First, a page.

After reading the article Canopy Walkways for Conservation: A

| October 22, 2018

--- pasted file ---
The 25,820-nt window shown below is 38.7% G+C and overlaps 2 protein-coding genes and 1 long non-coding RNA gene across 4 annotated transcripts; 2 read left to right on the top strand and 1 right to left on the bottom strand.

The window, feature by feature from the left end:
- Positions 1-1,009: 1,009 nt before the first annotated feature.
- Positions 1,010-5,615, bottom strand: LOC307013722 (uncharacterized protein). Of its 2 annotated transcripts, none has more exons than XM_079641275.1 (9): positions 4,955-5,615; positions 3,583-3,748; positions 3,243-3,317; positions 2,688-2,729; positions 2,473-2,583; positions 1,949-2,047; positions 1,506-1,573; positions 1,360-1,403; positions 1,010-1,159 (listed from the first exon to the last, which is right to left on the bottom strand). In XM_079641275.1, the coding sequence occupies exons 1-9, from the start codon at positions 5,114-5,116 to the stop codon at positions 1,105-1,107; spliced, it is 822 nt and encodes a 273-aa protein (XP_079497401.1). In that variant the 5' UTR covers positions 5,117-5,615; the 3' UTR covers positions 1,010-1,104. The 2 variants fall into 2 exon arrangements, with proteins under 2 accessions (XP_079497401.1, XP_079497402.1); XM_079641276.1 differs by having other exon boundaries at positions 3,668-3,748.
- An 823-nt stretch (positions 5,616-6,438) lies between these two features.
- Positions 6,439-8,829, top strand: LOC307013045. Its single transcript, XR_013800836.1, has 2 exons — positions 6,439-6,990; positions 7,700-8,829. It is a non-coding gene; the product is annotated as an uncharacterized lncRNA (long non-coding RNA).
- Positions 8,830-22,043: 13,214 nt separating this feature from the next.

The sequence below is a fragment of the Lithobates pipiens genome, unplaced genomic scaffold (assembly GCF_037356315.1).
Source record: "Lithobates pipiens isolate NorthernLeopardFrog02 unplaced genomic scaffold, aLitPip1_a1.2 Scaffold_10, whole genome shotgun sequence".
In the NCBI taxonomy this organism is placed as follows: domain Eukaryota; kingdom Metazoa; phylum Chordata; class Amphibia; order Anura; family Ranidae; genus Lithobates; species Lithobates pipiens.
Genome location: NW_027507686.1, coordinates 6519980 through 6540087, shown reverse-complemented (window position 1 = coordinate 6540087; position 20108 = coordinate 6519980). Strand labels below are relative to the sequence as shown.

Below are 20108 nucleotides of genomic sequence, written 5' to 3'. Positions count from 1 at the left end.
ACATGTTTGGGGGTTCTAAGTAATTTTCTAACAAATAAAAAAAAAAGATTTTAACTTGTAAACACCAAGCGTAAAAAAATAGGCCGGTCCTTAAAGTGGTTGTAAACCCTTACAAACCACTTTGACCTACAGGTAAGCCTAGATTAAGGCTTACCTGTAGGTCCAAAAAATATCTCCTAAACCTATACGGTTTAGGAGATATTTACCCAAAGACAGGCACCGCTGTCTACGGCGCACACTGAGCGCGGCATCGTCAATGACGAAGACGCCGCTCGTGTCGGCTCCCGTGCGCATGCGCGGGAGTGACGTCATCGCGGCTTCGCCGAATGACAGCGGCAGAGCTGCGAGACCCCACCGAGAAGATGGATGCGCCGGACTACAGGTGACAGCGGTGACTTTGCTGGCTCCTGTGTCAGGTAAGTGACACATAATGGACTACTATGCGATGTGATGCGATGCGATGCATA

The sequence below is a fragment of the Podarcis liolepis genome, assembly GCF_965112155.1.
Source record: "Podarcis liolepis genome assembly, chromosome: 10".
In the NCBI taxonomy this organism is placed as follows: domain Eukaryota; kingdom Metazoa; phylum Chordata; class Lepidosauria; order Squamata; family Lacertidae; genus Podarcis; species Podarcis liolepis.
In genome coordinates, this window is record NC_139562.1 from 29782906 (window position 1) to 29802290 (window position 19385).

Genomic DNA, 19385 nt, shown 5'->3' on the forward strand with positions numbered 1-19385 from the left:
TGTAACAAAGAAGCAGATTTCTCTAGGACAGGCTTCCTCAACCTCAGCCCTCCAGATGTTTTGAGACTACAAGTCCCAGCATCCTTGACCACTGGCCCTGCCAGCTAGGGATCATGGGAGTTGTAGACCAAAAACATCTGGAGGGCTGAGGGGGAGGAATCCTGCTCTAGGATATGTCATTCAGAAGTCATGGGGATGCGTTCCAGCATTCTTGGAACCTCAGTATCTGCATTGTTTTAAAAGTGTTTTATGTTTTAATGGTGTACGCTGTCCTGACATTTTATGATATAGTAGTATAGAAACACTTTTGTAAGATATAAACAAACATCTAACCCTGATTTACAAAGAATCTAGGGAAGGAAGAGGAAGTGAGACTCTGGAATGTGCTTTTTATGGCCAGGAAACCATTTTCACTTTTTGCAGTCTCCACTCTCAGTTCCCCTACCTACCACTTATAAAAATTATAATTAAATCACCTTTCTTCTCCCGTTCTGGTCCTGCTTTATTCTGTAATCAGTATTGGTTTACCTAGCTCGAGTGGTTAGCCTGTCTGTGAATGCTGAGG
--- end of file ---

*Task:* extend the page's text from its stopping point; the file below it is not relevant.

After reading the article Canopy Walkways for Conservation: A Tropical Biologist’s Panacea or Fuzzy Metrics to Justify Ecotourism located in Doc Sharing, write a paper summarizing, agreeing, disagreeing, responding to, or reflecting on your personal thoughts and observations about the article. The paper must be double spaced, a minimum of two pages in length, and must follow APA format.SPECIAL SECTIONUsed with permission from the author.BIOTROPICA 41(5): 545548 200910.1111/j.1744-7429.2009.00562.xCanopy Walkways for Conservation: A Tropical Biologists Panacea or Fuzzy Metricsto Justify EcotourismMargaret Lowman1,2,31New College of Florida, 5800 Bayshore Road, Sarasota, FL 34243-2197, U.S.A.2TREE Foundation, PO Box 48839, Sarasota, FL 34230-5839, U.S.A.DESPITE EXTENSIVE SCIENTIFIC RESEARCH undertaken in tropical ecosystems over the last few decades, approximately half of tropical forests have been destroyed and rates of deforestation continue toaccelerate worldwide (Curran et al. 2004). Thousands of indigenouscultures and millions of local people need these deteriorating forestresources for their livelihoods, and the challenges of tropical forestconservation looms as a global priority (Laurance & Perez 2006).Meanwhile, the conventional metric used to gauge the success ofprofessional academics in tropical biology is the publication of technical papers, which seems all too disconnected from the metrics offorest conservation. A new consciousness is sorely needed (Leisero¨witz & Fernandez 2008; but see Webb 2005, Buscher 2008). Mosttropical biologists admittedly enter the profession with a hope tocontribute to conservation of these systems, but their hundreds ofthousands of hours dedicated to field research and publications donot seem proportional to reversing conservation. If conventionalbusiness formulae were applied to tropical research, a likely outcomewould be downsizing the industry. New metrics that incorporateconservation benchmarks and facilitate sharing best practices between professional scientists and local stakeholders could foster forestconservation through actions that create sustainable economies.Canopy research appeared to offer an ideal case study to examine the socioeconomic plus scientic metrics of success, with itsspin-off ecotourism operations such as skywalks and ziplines providing data sets to quantify their benets to local stakeholders(Lowman 2004a). In short, can canopy access tools contribute tolocal economies and stimulate forest conservation? And second, canprojects that promote forest conservation provide acceptable metrics to gauge success among scientic researchers (see also Garnettet al. 2009, Sunderland et al. 2009)?Canopy ecology is a relatively new component of tropical forest research, with a toolkit of creative access techniques developedover the last two decades (Lowman 2004b). Business ventures involving canopy exploration are often incorporated into large-scaleeco-developments that include bird-watching, education-based nature tours, spas, and holistic medicine (Weaver 2001). These ecotourism opportunities usually meet with generic approval under theguise of green businesses. In this commentary, I grapple with theapparent oxymoron of working as a biological researcher yet buildReceived 12 January 2009; revision accepted 23 January 2009.3Corresponding author; e-mail: canopymeg@aol.coming canopy walkways to achieve conservation. Such structures arenot the conventional metrics of academic success, but can conservation actions gain traction as metrics of success in our admittedlyrigorous academic community of scientists?Ranging in cost from US$100 to US$3000/m, canopy walkways generate revenues for local stakeholders, and provide ecologyeducation to a broad visitorship (Lowman & Bouricius 1995, Lowman 2004b). Over 20 canopy walkways currently operate in tropical forests around the world serving research, education, andecotourism (Lowman 2009). Most sites are operated by localstakeholders without sophisticated spreadsheets to quantify theiroperations. Some sites received initial grants from NGOs or otherwell-meaning organizations in developed countries to undertakeconstruction in the name of conservation, and others attract operators from developed countries that spawn additional ecotourismactivities, thereby making the metrics of the canopy attraction impossible to analyze in isolation.The rst canopy walkway in the world was built in LamingtonNational Park, Queensland, Australia, at OReillys Rain ForestLodge (Lowman et al. 2006). In a developed country such as Australia, one would expect a rigorous business plan calculating theeconomic success of this structure. However, when asked to providemetrics about the economic success of his skywalk, owner PeterOReilly commented, I am certain that the canopy walkway contributed greatly to the increase in visitors to our lodge. But it is impossible to isolate the walkway from other amenities that were builtsimultaneouslyimprovements to the road, our liquor license,expanding the dining services, and better marketing. We could notcreate metrics to assess it (canopy walkway) in isolation, but welocals felt strongly that it was critical to our ecotourism success.In short, the Australians could not generate enough data tosatisfy even a brief note in a journal, but yet they are intuitivelycondent that their walkways aided conservation. If an expertly runbusiness in a developed country cannot provide accurate metricsabout the exact formulae for commercializing rain forest conservation, then how can indigenous villages do so?Today, over 1.6 billion people from all cultures and all walksof life participate in different avenues of tourism, spending overUS$2 trillion (Hawkins & Lamoureux 2001). On a global scale,ecotourism is growing because of its international appeal, educational opportunities, and social appeal to advocate a conservationethic. As human-dominated ecosystems become the norm,r 2009 The Author(s)Journal compilation r 2009 by The Association for Tropical Biology and Conservation545SPECIAL SECTION546Lowmanecological research and its education outreach through ecotourismbecome critical at both continental and local scales to inspire thesustainability of earths dwindling resources (Palmer et al. 2005,Peters et al. 2008). Canopy research promotes forest conservation atthree scales: through biological discoveries published in the scientic literature, by offering innovative sustainable economic opportunities for local stakeholders such as canopy walkways, andthrough educating a broader visitorship through ecotourism. Despite the existence of over 20 canopy walkways around the world forresearch and education, and several dozen more for ecotourismalone, accurate records are not often kept by local operators. In addition, local labor and materials mask the true costs of the structure;other amenities cloud the ability to isolate economic metrics; andthe broader-scale impact of educating a global audience of visitors is¨not easy to quantify. Although Buscher (2008) reminded conservation biologists not to ignore their rigorous empirical researchtraining, should we sometimes rejoice about conservation winssuch as canopy walkways despite a lack of rigorous data sets to justify their existence (see also Sunderland et al. 2009)?In 1993, a canopy walkway was constructed along the Sucasaritributary of the Rio Napo downstream from Iquitos, Peru(Table 1). Hardwood canopy trees were utilized as supports for aseries of 13 connected bridges, at a cost of approximately US$100/m(P. Jenson, pers. comm.). With the use of local labor and materials, this cost was signicantly less expensive than structures builton telephone poles or other imported structures that can cost up toUS$3000/m ( ExploramaLodges, partnering with CONEPEC (a Peruvian conservationgroup), maintains this canopy walkway as an ecotourism and research destination called Amazon Conservatory for Tropical Studies (ACTS). In 2007, 2625 eco-tourists paid US$150 to tour thecanopy, totaling US$393,750 (with approximately US$30/persondistributed to travel agents). The remaining prot (estimated atUS$315,000) and associated services provided jobs for approximately 212 local villagers representing over 100 families (P. Becur& P. Jenson, owners of Explorama Lodge, pers. comm.). Over8000 visitors come to Explorama annually; by rough calculations atUS$150 per visitor, gross revenues for the walkways exceed US$1million. This not only employs local people but also provides careerlivelihoods from ecotourism instead of logging (Fig. S1). Evenmore difcult to quantify, this cadre of international visitors returnto their home countries with a rst-hand education about the complexity of tropical rain forests. The ACTS walkway also inspired amajor science education program called the Jason Expedition,where approximately 3 million middle school students around theworld studied canopy ecology via satellite technologies (Lowmanet al. 2006; As a consequence, the ACTSwalkway is now the destination of choice of countless teachers,families, and school groups ( The metrics are fuzzy, but the conservation success isevident.AMAZON CASE STUDYIn the Amazon, tropical rain forests are disappearing at unprecedented rates. But the Amazon provides essential ecosystem serviceson a global scale: pollination, ood control, carbon sequestration,regulation of fresh water, regulation of atmosphere, amelioration ofdisease, genetic libraries that include food and other biodiversity,and prevention of soil erosion (Foley et al. 2007). Almost 10 yr ago,nearly 15 percent of the Amazon basin was already cleared (Nepstadet al. 1999). Perhaps more urgently than other tropical forests, economic incentives for local stakeholders to conserve forests in theAmazon represent a win-win.TABLE 1. Metrics for three canopy walkways illustrating the variability with regard to obtaining accurate metrics from which to gauge success. Potential benets: 1 = conservation education; 2 = income; 3 = employs locals; 4 = reduced logging or clearing pressure. Potential drawbacks: 1 = destruction of local ecosystems; 2 = extinctionof species; 3 = addition of human infrastructure; 4 = no drawbacks observed.SiteSamoaPeruFloridaUS$75,000240/yrUS$250,0004 8000/yrUS$120,0004 298,749/yrUS$12,000aUS$1.2 millionb2, 3, 41, 2, 3, 4US$750,000cDrawbacks443ReferenceElmqvist et al. (1993)P. Jensen & P. Betencur, pers. comm.Lowman et al. (2006)Initial costVisitorsRevenue/yrMajor benetsa1, 4Walkway organizer Paul Cox estimated a revenue of US$12,000/yr. With a fee of US$50 per visitor, the estimated number of visitors was calculated based at 240.bExplorama charges US$150 for a one-day trip to their walkway. If 8000 lodge visitors paid this fee, the revenue would be US$1.2 million. But again, this revenue hasmany ancillary costs attached. A better metric might be to cite employees, 200 families who do not earn their living by cutting down trees to provide their food or earntheir money to survive (Peter Jensen, co-owner of Explorama Lodges).cApproximately 300,000 visitors come to the park in 2005; if each car holds two visitors, the revenue (at US$5/carload) is estimated at US$750,000. Obviously manyfactors such as weather and family size and marketing will inuence these estimates. Hence, even at a state park in a developed country, it is difcult if not impossible tocalculate the isolated economic benets of one ecotourism operation in the midst of a region with existing tourism. In short, rigorous metrics are hard to come by.SPECIAL SECTIONCommentaryFLORIDA CASE STUDYNorth Americas rst public canopy walkway was constructed inFlorida in 2000 (Table 1). Similar to tropical rain forests, the subtropical hammocks of Florida are declining due to human activities,and hence conservation education was an important goal. Built in10 d, the Myakka River Canopy Walkway cost US$90,000 for a33 m bridge (approximately US$3000/m) connecting two platforms, plus approximately US$30,000 for a tower (Lowman et al.2006). Maintenance has been minimal with the exception of grafticleaning (P. Benschoff, pers. comm.). Perhaps the biggest success ofthe Florida canopy project was a signicant increase in park visitorship. During a decade where visitors to both state and national parksdeclined precipitously (Louv 2005), the Myakka state park visitorship increased by at least 26 percent from 236,552 in 1995 to298,749 in 2005, including repeated visits by local schools,churches, and other citizen groups to the walkway. On weekends,volunteers have logged up to 200 canopy visitors/h (totaling overUS$500 in gate fees at US$5/car and assuming two people/carload).Despite best efforts, even Florida state government math was fuzzyfor the skywalk. Issues such as staff shortfalls, weather, cutbacks inpark infrastructure, and inability to separate walkway visitors fromsherman or boaters precluded a rigorous analysis. Like its Australiancounterpart, the Myakka walkway has proven enormously successfulin education outreach ( its shortfall in rigorous metrics, canopy access has beenembraced by local stakeholders as an economic opportunity forforest conservation. Two priorities are important as tropical forestscontinue to undergo deterioration: (1) promote a new ethic,whereby biologists are encouraged to contribute their tools and discoveries to inspire sustainable economic ventures for local stakeholders; and (2) congure metrics for success in conservationactivities in terms of socioeconomic as well as scientic acceptance.When constructed and operated locally, canopy access systems mayinspire useful outcomes: to facilitate critical ecological research, tobolster local economy, to inspire environmental education, and ultimately to encourage forest conservation at both local and globalscales.ACKNOWLEDGMENTSThanks are due to the operators of the canopy access sites in Western Samoa, Peru, and Florida who scrambled to collect some metrics for their ecotourism operations, despite the enormity of thisrequest. Also, thanks to the following community foundations:TREE, Triad, Gulf Coast, Selby, Schoenbaum, and Seacology, whohave funded canopy walkways and outreach to foster conservationand education in local communities.SUPPORTING INFORMATIONAdditional Supporting Information may be found in the onlineversion of this article:FIGURE S1. Willy Sanchez Flores, a local villager from the RioNapo region in Peru, supports his family with employment as a547fulltime guide for a growing local ecotourism industry centeredaround the canopy walkway.Please note: Wiley-Blackwell are not responsible for the content orfunctionality of any supporting materials supplied by the authors.Any queries (other than missing material) should be directed to thecorresponding author for the article.LITERATURE CITED¨BUSCHER, B. 2008. Conservation, neoliberalism, and social science: A criticalreection on the SCB 2007 annual meeting in South Africa. Conserv.Biol. 22: 229231.CURRAN, L. M., S. N. TRIGG, A. K. MCDONALD, D. 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